TOP GEAR presenters Jeremy Clarkson, Richard Hammond and James May are at it again. Filming for the new series of Top Gear has begun and, judging by the picture above, the trio will be subjecting three small and aged sports cars to a series of gruelling challenges including this, carrying the biggest antiques they can find.
In contrast to the antics of the middle-aged Top Gear presenters, James Stunt, the young, dapper billionaire businessman who is married to Formula One heiress Petra Ecclestone, was recently seen arriving at his favourite art emporiums. The difference was, he had not one suitably large car but four, plus his answer to Top Gear’s aged sports cars – a Lamborghini Aventador, worth around £300,000.
Stunt, 28, chose to do his shopping at top art dealers the Daniel Hunt Fine Art Gallery in Chelsea and Christie’s Art Gallery in South Kensington. In case anything caught his eye his four large cars ‒ two Range Rovers, one of them a Mansory special edition, a Rolls-Royce Ghost and a Rolls-Royce Phantom ‒ were on hand to transport the odd triptych, if not an entire art gallery.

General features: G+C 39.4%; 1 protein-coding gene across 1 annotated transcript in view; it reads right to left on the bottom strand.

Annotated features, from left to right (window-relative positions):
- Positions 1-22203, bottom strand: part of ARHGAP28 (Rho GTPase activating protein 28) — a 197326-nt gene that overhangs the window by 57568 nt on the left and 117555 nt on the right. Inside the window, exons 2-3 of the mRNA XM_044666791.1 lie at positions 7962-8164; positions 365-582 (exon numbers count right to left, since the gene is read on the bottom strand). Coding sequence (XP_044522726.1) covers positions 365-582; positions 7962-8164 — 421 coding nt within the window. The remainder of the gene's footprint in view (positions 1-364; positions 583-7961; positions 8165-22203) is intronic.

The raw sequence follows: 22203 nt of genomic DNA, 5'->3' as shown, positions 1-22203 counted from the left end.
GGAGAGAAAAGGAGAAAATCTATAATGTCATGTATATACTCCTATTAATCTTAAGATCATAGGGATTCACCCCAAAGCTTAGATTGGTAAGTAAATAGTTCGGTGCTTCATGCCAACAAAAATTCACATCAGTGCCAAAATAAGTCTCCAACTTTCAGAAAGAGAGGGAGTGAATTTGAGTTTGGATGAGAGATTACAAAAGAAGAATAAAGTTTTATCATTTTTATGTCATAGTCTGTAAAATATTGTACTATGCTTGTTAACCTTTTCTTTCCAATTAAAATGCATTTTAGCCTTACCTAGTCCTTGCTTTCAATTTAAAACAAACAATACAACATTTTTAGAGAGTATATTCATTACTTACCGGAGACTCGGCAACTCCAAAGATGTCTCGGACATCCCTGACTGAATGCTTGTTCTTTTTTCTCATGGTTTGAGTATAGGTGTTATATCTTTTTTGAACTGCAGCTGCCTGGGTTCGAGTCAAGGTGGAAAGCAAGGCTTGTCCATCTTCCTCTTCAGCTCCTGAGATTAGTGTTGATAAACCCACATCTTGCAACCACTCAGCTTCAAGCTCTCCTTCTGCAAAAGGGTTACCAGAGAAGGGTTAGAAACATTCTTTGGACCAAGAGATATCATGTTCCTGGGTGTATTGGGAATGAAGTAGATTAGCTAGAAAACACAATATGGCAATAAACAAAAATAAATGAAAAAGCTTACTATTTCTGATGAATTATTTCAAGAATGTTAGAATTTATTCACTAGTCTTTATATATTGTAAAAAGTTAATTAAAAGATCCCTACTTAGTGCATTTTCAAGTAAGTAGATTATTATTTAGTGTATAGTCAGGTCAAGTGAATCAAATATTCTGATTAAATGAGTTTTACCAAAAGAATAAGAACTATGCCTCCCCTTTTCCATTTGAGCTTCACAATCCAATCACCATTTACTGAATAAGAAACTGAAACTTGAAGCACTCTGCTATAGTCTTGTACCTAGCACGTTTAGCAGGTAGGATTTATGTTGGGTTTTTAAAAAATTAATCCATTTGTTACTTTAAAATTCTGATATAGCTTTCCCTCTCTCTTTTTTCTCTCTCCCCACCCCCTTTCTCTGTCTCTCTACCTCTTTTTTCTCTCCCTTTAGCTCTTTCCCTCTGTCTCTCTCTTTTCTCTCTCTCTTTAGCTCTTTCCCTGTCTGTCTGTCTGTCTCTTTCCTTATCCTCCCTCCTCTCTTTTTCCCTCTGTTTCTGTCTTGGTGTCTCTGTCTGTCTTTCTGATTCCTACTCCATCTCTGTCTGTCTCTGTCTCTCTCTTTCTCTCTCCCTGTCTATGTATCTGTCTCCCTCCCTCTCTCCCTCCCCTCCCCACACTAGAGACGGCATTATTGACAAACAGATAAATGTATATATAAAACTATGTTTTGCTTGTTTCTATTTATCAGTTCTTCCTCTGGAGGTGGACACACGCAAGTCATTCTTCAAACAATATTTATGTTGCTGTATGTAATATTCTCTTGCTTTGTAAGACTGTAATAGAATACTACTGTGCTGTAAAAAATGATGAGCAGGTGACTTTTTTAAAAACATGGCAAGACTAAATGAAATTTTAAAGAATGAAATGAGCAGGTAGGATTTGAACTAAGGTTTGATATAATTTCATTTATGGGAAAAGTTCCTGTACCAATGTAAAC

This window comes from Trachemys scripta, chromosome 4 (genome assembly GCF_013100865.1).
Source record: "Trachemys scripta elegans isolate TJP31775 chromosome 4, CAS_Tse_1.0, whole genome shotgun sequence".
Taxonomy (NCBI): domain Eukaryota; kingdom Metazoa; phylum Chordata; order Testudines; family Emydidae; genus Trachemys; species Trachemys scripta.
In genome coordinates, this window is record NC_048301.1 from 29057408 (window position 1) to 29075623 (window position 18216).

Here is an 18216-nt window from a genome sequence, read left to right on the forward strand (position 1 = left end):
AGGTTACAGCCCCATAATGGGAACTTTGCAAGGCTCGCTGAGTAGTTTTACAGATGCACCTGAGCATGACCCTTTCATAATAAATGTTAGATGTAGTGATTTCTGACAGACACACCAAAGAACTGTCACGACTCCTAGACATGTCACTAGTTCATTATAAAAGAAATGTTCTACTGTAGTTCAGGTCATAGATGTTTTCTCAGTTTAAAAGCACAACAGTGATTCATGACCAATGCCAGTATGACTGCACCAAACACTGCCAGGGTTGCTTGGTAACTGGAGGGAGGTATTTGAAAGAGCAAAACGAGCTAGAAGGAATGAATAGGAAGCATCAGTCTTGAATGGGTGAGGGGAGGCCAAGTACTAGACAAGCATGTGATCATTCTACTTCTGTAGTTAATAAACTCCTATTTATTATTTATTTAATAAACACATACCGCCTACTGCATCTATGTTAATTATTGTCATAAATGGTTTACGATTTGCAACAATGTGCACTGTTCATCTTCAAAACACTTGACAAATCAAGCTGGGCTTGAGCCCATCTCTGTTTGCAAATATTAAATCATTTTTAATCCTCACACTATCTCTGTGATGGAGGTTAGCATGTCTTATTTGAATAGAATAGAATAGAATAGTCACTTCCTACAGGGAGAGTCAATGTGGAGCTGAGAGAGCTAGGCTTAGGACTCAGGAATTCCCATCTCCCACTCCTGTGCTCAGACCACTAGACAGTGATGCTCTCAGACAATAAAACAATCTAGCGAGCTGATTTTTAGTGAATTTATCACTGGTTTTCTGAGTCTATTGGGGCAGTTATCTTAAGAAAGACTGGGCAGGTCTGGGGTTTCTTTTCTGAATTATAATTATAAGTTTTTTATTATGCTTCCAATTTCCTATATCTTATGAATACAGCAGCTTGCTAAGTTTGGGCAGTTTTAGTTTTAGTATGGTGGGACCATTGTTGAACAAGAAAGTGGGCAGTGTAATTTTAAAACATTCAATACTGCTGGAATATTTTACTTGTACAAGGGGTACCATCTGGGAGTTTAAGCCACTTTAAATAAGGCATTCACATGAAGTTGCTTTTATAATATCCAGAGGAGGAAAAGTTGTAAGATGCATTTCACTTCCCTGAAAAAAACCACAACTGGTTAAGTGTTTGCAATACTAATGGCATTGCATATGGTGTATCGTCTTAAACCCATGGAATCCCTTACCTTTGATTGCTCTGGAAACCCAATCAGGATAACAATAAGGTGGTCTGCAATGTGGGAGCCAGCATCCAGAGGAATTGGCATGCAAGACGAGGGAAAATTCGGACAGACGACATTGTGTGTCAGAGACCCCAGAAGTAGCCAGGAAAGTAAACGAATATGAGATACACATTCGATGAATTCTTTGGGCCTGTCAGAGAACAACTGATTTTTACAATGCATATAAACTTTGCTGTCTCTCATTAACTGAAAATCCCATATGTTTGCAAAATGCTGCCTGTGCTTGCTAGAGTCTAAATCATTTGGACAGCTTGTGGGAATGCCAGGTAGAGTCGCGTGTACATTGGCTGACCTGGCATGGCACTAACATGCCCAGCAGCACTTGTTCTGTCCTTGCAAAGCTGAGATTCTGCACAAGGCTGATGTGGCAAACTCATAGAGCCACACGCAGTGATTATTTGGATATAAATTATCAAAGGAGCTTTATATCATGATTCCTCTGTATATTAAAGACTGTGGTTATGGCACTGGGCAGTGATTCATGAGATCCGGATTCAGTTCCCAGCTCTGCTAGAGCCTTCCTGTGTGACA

Meanwhile, his Lamborghini, a model more used to carrying old masters than Old Masters, was on hand to convey him in style from shop to shop. Together, the art lover’s convoy was worth around £1m, or the price of one of his purchases.
Last Sunday, a version of the scene was re-enacted by Messrs Clarkson, Hammond and May when, as part of their next Top Gear challenge, the trio disturbed the peace in Stow-on-the-Wold, Gloucestershire, to “purchase” a collection of artefacts from one of the town’s antique shops.
Naturally, they had arrived in a selection of unsuitable cars: an MGB GT, a Fiat 124 Spider and a Peugeot 304 cabriolet. And naturally, the artefacts the trio purchased were a little on the large side.
So Hammond, for example, was seen putting an antique hatstand into his MGB, while May achieved the almost impossible feat of installing a grandfather clock in his Peugeot. It only remained for Clarkson to attempt to put a fine old chair into his Fiat, which he eventually achieved with the help of a saw.
As he reduced its carved legs to dust he joked to horrified onlookers: “I’ve turned it into a flatpack.”